HUMBER, an estuary on the east coast of England formed by the rivers Trent and Ouse, the northern shore belonging to Yorkshire and the southern to Lincolnshire. The junction of these two important rivers is near the village of Faxfleet, from which point the course of the Humber runs E. for 18 m., and then S.E. for 19 m. to the North Sea. The total area draining to the Humber is 9293 sq. m. The width of the estuary is i m. at the head, gradually widening to 35 m. at 8 m. above the mouth, but here, with a great shallow bay on the Yorkshire side, it increases to 8 m. in width. The seaward horn of this bay, however, is formed by a narrow protruding bank of sand and stones, thrown up by a southward current along the Yorkshire coast, and known as Spurn Head. This reduces the width of the Humber mouth to 55 m. Except where the Humber cuts through a low chalk ridge, between north and south Ferriby, dividing it into the Wolds of Yorkshire and of Lincolnshire, the shores and adjacent lands are nearly flat. The water is muddy; and the course for shipping considerably exceeds in length the distances given above, by reason of the numerous shoals it is necessary to avoid. The course is carefully buoyed and lighted, for the Humber is an important highway of commerce, having on the Yorkshire bank the great port of Hull, and on the Lincolnshire bank that of Grimsby, while Goole lies on the Ouse a little above the junction with the Trent. Canals connect with the great manufacturing district of South Yorkshire, and the Trent opens up wide communications with the Midlands. The phenomenon of the tidal bore is sometimes seen on the Humber. The action of the river upon the flat Yorkshire shore towards the mouth alters the shore-line constantly. Many ancient villages have disappeared entirely, notably Ravenspur or Ravenser, once a port, represented in parliament under Edward I., and the scene of the landing of Bolingbroke, afterwards Henry IV., in 1399. Soon after this the town, which lay immediately inside Spurn Point, must have been destroyed.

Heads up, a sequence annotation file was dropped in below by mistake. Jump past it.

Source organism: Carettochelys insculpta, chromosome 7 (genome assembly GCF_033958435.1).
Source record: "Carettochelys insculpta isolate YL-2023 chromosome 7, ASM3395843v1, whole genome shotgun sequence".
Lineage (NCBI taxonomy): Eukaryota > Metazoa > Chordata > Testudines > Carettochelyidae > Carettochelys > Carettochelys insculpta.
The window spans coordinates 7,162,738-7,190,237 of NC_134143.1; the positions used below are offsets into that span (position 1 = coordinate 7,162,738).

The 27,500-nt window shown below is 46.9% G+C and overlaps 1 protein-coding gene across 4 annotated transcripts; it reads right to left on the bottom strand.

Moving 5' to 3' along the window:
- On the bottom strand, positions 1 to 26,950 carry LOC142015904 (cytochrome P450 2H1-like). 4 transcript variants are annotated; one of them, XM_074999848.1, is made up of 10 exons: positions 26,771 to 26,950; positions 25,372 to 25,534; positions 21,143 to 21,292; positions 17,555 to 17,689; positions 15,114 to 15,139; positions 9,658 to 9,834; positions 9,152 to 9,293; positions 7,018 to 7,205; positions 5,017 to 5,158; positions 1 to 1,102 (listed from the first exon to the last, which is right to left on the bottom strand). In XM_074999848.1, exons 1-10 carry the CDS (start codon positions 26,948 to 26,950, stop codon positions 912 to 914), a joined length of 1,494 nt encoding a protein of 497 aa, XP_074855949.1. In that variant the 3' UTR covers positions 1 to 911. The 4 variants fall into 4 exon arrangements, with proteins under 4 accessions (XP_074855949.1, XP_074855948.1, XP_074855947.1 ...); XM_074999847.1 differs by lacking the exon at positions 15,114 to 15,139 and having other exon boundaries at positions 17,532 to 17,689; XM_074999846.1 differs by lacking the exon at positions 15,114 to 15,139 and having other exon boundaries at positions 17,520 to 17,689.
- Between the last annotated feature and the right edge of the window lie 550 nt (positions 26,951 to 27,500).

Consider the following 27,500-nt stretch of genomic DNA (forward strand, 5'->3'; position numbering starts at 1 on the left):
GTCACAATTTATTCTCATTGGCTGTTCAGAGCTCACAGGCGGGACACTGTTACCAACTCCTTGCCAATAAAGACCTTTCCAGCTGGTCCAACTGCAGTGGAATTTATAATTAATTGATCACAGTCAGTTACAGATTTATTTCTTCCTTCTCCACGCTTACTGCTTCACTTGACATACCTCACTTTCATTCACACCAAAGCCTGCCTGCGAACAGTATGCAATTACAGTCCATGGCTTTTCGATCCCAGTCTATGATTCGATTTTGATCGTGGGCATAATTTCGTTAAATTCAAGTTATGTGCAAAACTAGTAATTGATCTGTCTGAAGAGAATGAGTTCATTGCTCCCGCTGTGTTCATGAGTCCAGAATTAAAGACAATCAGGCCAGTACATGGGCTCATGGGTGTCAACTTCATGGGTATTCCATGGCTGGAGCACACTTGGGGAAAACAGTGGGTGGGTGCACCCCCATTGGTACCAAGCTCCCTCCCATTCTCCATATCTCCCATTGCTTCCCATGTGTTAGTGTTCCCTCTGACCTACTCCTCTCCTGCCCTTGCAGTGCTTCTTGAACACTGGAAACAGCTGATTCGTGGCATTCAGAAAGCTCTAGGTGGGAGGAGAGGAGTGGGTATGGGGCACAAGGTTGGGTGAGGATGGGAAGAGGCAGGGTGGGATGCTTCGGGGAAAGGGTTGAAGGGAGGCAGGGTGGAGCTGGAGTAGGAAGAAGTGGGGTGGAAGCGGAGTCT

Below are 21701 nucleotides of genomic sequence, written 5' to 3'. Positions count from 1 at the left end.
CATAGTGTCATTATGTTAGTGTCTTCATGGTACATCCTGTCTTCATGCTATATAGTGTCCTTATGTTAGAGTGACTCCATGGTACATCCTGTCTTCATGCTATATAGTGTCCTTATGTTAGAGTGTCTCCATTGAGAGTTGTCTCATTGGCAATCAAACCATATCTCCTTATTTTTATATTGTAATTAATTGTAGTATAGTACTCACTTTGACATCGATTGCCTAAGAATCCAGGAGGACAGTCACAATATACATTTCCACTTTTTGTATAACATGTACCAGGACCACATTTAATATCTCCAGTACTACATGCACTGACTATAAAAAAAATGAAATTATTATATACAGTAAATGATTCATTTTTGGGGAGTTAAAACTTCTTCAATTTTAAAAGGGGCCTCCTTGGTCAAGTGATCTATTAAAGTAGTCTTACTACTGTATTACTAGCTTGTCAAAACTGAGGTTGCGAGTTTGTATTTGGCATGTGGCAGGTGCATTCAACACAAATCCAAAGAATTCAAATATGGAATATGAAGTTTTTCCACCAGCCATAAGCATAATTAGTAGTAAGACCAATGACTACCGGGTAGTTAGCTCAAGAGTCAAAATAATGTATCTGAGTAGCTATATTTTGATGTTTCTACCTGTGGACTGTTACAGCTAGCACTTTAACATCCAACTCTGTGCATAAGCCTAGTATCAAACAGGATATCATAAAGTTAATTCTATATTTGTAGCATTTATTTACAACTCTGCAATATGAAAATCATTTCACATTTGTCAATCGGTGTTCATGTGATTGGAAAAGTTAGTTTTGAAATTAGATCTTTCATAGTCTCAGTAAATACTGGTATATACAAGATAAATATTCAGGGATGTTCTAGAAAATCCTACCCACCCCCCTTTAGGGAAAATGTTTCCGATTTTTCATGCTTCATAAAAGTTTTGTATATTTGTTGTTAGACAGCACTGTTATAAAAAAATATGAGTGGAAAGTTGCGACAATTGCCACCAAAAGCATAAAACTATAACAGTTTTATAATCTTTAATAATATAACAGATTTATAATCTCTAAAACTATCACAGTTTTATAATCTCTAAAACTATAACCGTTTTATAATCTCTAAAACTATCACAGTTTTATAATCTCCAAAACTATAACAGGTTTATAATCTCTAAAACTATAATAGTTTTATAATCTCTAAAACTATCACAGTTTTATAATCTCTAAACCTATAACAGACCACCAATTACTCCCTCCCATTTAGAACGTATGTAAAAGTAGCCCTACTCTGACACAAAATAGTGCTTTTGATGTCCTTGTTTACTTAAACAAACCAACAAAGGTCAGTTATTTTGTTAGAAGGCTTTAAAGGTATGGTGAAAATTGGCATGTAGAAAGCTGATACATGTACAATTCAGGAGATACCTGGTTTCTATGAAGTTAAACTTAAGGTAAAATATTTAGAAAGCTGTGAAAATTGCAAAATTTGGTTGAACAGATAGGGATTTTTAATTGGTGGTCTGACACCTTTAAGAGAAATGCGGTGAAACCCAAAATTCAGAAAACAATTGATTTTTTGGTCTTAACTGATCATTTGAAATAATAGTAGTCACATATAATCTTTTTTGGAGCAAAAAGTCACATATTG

Note - this article incorporates content from Encyclopaedia Britannica, Eleventh Edition, (1910-1911)